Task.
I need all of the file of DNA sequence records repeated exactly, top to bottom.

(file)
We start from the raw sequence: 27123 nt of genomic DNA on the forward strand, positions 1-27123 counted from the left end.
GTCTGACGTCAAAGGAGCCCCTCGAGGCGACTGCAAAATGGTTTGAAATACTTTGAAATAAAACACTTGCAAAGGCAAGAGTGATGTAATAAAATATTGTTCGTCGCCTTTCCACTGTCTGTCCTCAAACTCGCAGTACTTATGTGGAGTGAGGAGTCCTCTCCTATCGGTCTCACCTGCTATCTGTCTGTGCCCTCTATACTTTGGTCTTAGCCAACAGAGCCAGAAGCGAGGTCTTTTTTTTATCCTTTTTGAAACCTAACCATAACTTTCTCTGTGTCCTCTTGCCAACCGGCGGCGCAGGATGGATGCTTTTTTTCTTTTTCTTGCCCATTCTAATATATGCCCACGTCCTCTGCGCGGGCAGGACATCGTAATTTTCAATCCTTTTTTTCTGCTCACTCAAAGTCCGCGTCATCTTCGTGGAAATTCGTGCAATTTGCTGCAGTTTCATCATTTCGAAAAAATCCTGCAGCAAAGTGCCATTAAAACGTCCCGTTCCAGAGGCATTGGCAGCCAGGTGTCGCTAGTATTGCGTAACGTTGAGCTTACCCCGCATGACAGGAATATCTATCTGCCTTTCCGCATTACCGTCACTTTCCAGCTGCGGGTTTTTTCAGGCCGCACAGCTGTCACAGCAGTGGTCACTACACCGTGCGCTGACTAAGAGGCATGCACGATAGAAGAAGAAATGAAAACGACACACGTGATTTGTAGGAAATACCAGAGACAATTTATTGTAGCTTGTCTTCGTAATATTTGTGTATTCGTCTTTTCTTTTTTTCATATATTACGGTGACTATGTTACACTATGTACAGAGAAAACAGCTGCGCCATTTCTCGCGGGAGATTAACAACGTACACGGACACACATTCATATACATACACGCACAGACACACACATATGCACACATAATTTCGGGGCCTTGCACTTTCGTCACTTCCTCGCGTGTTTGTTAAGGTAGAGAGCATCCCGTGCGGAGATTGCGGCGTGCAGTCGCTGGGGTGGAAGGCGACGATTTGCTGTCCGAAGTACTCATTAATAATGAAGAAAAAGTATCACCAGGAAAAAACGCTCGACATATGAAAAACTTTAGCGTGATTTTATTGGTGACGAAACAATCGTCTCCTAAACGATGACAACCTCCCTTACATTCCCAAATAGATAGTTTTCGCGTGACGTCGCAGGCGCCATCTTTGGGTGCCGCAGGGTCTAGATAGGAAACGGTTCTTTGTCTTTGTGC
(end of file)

We start from the raw sequence: 27123 nt of genomic DNA on the forward strand, positions 1-27123 counted from the left end.
GTCTGACGTCAAAGGAGCCCCTCGAGGCGACTGCAAAATGGTTTGAAATACTTTGAAATAAAACACTTGCAAAGGCAAGAGTGATGTAATAAAATATTGTTCGTCGCCTTTCCACTGTCTGTCCTCAAACTCGCAGTACTTATGTGGAGTGAGGAGTCCTCTCCTATCGGTCTCACCTGCTATCTGTCTGTGCCCTCTATACTTTGGTCTTAGCCAACAGAGCCAGAAGCGAGGTCTTTTTTTTATCCTTTTTGAAACCTAACCATAACTTTCTCTGTGTCCTCTTGCCAACCGGCGGCGCAGGATGGATGCTTTTTTTCTTTTTCTTGCCCATTCTAATATATGCCCACGTCCTCTGCGCGGGCAGGACATCGTAATTTTCAATCCTTTTTTTCTGCTCACTCAAAGTCCGCGTCATCTTCGTGGAAATTCGTGCAATTTGCTGCAGTTTCATCATTTCGAAAAAATCCTGCAGCAAAGTGCCATTAAAACGTCCCGTTCCAGAGGCATTGGCAGCCAGGTGTCGCTAGTATTGCGTAACGTTGAGCTTACCCCGCATGACAGGAATATCTATCTGCCTTTCCGCATTACCGTCACTTTCCAGCTGCGGGTTTTTTCAGGCCGCACAGCTGTCACAGCAGTGGTCACTACACCGTGCGCTGACTAAGAGGCATGCACGATAGAAGAAGAAATGAAAACGACACACGTGATTTGTAGGAAATACCAGAGACAATTTATTGTAGCTTGTCTTCGTAATATTTGTGTATTCGTCTTTTCTTTTTTTCATATATTACGGTGACTATGTTACACTATGTACAGAGAAAACAGCTGCGCCATTTCTCGCGGGAGATTAACAACGTACACGGACACACATTCATATACATACACGCACAGACACACACATATGCACACATAATTTCGGGGCCTTGCACTTTCGTCACTTCCTCGCGTGTTTGTTAAGGTAGAGAGCATCCCGTGCGGAGATTGCGGCGTGCAGTCGCTGGGGTGGAAGGCGACGATTTGCTGTCCGAAGTACTCATTAATAATGAAGAAAAAGTATCACCAGGAAAAAACGCTCGACATATGAAAAACTTTAGCGTGATTTTATTGGTGACGAAACAATCGTCTCCTAAACGATGACAACCTCCCTTACATTCCCAAATAGATAGTTTTCGCGTGACGTCGCAGGCGCCATCTTTGGGTGCCGCAGGGTCTAGATAGGAAACGGTTCTTTGTCTTTGTGC